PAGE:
Compared to mentoring, coaching is usually more intensive and happens over a finite time frame. A coach also focuses on a leader’s experience, prompting them to understand their own skills gaps and paths forward.
What is mentoring?
Mentoring is a more open-ended, informal relationship that supports leadership development. Instead of focusing on specific skills gaps and performance targets, mentoring informs a broader scope of leadership skills that evolve over many years.
There are several different models that can be used in mentoring programs at work, but some of the most commonly used models include:
The Traditional Mentoring Model: This model involves a more experienced employee (the mentor) providing guidance, advice, and support to a less experienced employee (the mentee) in a one-on-one relationship. The mentor serves as a role model, sounding board, and advisor to the mentee, and helps the mentee to develop the knowledge, skills, and networks they need to be successful in their career.
The Peer Mentoring Model: This model involves pairing individuals with similar levels of experience and expertise (peers) to work together as mentors and mentees. This model can help to foster a sense of community and collaboration among employees and can be especially useful for developing new skills and networking.
The mentoring model that an organization chooses will depend on their specific needs and goals for the mentoring program. The key is to ensure that the model is well-structured, well-supported, and well-communicated and that it aligns with the organization’s goals and culture.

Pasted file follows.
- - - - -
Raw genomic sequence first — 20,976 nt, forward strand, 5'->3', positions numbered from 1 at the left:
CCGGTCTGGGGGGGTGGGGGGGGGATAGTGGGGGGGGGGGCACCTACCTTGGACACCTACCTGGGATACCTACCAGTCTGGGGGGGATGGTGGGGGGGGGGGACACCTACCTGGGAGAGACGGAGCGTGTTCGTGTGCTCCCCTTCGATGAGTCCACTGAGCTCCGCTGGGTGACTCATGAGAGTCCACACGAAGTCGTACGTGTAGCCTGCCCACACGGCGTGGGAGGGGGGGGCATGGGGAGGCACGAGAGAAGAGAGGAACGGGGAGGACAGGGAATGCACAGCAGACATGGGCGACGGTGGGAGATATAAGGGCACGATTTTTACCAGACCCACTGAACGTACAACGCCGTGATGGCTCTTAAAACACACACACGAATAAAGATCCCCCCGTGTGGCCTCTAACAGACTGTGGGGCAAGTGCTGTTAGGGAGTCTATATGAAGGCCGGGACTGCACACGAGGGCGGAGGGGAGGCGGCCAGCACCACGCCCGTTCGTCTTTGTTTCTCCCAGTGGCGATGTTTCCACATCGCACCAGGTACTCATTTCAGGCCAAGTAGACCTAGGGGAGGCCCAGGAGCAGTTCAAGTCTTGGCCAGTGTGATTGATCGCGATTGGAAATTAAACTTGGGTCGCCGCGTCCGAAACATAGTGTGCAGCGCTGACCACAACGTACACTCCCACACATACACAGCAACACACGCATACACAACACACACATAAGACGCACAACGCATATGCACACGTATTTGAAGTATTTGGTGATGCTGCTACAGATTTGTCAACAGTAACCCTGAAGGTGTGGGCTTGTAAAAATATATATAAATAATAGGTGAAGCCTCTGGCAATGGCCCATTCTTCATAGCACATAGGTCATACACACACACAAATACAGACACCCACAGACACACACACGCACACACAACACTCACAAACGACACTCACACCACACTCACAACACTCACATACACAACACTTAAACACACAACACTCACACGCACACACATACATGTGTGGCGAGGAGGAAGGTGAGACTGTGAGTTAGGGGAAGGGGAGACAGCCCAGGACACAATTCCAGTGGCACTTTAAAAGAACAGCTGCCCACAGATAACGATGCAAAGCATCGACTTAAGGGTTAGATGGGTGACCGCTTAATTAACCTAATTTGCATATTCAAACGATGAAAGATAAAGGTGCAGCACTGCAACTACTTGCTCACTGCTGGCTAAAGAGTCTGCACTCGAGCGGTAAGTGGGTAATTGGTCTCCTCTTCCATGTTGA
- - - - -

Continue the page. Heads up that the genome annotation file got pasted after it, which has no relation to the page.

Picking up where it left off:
Which leadership development strategy is for you?
The right leadership development strategy depends on your goals. Before pursuing a mentoring or coaching strategy, consider which challenges your organization is facing and which leadership skills are underrepresented. If your organization’s leaders mainly have immediate, performance-based challenges, they will likely benefit from coaching in relevant performance areas. Make sure you engage trained coaches with sufficient experience and credentials in their performance area.
A mentoring approach may be better suited to leaders who need ongoing guidance for a variety of leadership challenges rather than urgent performance requirements. However, many organizations benefit from a custom solution that combines as-needed coaching and long-term mentoring relationships.
The bottom line
As the old saying goes, “people leave managers, not companies.” New challenges like the Great Resignation, increasingly remote workforces, and inflation now require strong leadership strategies for business success. Mentoring and coaching are both valuable approaches to leadership development, but they each address different needs. Before investing in a leadership development strategy, do your research to determine whether coaching, mentoring—or both—will support your organization’s goals.